Encouragement for the Journey
Greetings fellow traveller,
Last Monday, upon opening my emails, I received this quote from the Grateful Network:
|Be kind, for everyone you meet is fighting a great battle.|
I reflected on this for a second or two, and then filed it away in my laptop. Yet, somehow it kept reverberating within. Then later in the day, I was in a long queue at the Post Office waiting to post Christmas cards to the UK. Standing in that queue, I had chance to look around at my fellow waiting humans, and this quote came to mind.†† I wondered what battles they were fighting? What might be happening in their world? Of course, unless I knew the person or we had a conversation, I will never know. It remains a mystery to me, but not to the person, for they know their world.
The words of our quote; for everyone you meet is fighting a great battle, might upon an initial reading seem wishy-washy in light of current world events. However, it is a metaphor, which seeks to catch our attention, inviting us to pause, reflect and to see each other in a different light.
When we go through moments of uncertainty, especially around our physical wellbeing, or we enter the valley of loss and grief, or we go through the pain of a relationship break Ė up. These are battles we fight, usually within our selves.
While the battle rages, we will respond in different ways, some will, rage, like the Welsh poet, Dylan Thomas who writes:
Do not go gentle into that good night,
Old age should burn and rave at close of day;
Rage, rage against the dying of the light.
†While for others, there comes a gentle acceptance that the inner gap experienced by loss and absence, is very real and will not be filled. Dietrich Bonhoeffer, theologian, pastor, prisoner of the Nazis executed 6.00 am 9 April 1945 at Flossenburg Concentration camp by Gestapo. Writes in his book Letters and papers from Prison:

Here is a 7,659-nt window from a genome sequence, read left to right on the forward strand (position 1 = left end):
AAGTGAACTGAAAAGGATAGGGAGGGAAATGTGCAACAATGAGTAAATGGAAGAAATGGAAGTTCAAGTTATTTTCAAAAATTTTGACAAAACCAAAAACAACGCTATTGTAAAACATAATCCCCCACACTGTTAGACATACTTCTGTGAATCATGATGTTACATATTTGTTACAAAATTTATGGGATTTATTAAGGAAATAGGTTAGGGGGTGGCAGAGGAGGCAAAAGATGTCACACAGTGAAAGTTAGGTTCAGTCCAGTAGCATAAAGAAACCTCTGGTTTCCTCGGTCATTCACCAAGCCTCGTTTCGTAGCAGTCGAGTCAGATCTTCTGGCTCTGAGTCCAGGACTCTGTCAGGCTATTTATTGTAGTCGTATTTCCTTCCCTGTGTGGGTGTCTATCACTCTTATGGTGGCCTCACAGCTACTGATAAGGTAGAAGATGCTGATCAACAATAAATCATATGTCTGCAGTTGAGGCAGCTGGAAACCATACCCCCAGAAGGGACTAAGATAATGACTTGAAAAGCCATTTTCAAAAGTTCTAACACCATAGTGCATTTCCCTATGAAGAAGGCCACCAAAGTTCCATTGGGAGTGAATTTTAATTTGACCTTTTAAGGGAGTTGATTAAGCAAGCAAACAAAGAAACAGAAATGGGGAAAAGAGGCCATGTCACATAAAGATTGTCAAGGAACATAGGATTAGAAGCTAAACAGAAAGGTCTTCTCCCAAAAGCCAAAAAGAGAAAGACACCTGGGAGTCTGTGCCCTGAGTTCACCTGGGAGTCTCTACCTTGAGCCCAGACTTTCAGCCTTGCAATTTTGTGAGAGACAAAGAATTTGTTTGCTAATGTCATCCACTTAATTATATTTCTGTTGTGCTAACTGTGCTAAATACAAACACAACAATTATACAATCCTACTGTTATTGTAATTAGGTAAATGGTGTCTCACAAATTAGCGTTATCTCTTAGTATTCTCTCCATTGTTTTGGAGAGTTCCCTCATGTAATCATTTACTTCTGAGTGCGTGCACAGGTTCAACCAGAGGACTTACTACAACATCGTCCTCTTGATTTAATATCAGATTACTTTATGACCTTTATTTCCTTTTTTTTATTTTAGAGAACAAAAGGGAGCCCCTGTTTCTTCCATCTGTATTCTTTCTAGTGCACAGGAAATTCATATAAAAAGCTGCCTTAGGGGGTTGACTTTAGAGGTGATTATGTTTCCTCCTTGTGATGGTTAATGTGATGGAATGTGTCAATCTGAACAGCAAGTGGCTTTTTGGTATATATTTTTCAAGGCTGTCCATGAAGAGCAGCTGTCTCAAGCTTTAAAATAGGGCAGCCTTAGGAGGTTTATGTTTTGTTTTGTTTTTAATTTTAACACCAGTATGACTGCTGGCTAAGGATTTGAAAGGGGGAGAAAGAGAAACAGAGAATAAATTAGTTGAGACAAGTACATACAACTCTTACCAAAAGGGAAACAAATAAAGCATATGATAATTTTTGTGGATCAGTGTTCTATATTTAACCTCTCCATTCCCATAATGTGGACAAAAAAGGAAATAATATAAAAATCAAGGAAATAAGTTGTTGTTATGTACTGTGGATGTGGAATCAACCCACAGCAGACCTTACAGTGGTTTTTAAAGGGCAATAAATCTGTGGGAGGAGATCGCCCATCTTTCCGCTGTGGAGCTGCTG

The Unfilled Gap
Nothing can fill the gap
When we are away from those we love and it would be
Wrong to try to find anything
Since leaving the gap unfilled preserves the bond between us.
It is nonsense to say that God fills the gap.
He does not fill it but keeps it empty, so that our communion
With another may be kept alive even at the cost of pain
So let us be mindful, that those we meet each have their own inner battles, let us be slow to judge, quick to offer kindness, and let our words and thoughts be laced with compassion and filled with love. For this is the way of Jesus, who invites us to love our neighbour as we love ourselves. I leave you with these words from John O Donohue in Benedictus:
May you know that absence is alive with hidden presence,
that nothing is ever lost or forgotten.
†May the absences in your life grow full of eternal echo.
†May you sense around you the secret Elsewhere, where the presences that have left you dwell.
†May you be generous in your embrace of loss.
†May the sore well of grief turn into a seamless flow of presence.
†May your compassion reach out to the ones we never hear from.
†May you have the courage to speak for the excluded ones.
†May you become the gracious and passionate subject of your
†May you not disrespect your mystery through brittle words or false belonging.
†May you be embraced by God in whom dawn and twilight are one.
†May your longing inhabit its dreams within the Great Belonging.
Meanwhile Peace and kindness towards others and yourself